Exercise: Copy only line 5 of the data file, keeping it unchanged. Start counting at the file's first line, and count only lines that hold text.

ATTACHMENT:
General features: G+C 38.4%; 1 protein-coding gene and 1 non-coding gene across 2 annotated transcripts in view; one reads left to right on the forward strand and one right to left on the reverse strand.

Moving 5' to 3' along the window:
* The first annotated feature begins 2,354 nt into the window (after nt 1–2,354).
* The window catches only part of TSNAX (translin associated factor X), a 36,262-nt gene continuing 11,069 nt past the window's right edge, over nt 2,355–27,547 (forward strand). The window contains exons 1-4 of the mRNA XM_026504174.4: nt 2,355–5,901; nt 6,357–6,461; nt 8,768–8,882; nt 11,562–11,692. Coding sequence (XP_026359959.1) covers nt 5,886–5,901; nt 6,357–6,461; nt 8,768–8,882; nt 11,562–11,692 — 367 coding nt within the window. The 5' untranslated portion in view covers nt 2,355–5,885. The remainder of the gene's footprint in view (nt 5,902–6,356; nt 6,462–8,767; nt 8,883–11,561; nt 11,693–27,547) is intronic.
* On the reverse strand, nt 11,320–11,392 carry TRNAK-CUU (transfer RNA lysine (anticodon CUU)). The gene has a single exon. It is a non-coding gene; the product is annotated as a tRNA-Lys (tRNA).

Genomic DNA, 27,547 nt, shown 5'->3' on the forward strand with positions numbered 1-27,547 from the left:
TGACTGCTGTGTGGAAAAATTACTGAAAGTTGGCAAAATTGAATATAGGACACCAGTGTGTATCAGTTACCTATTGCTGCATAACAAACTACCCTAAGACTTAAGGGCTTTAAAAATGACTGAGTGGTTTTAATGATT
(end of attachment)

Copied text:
* On the reverse strand, nt 11,320–11,392 carry TRNAK-CUU (transfer RNA lysine (anticodon CUU)). The gene has a single exon. It is a non-coding gene; the product is annotated as a tRNA-Lys (tRNA).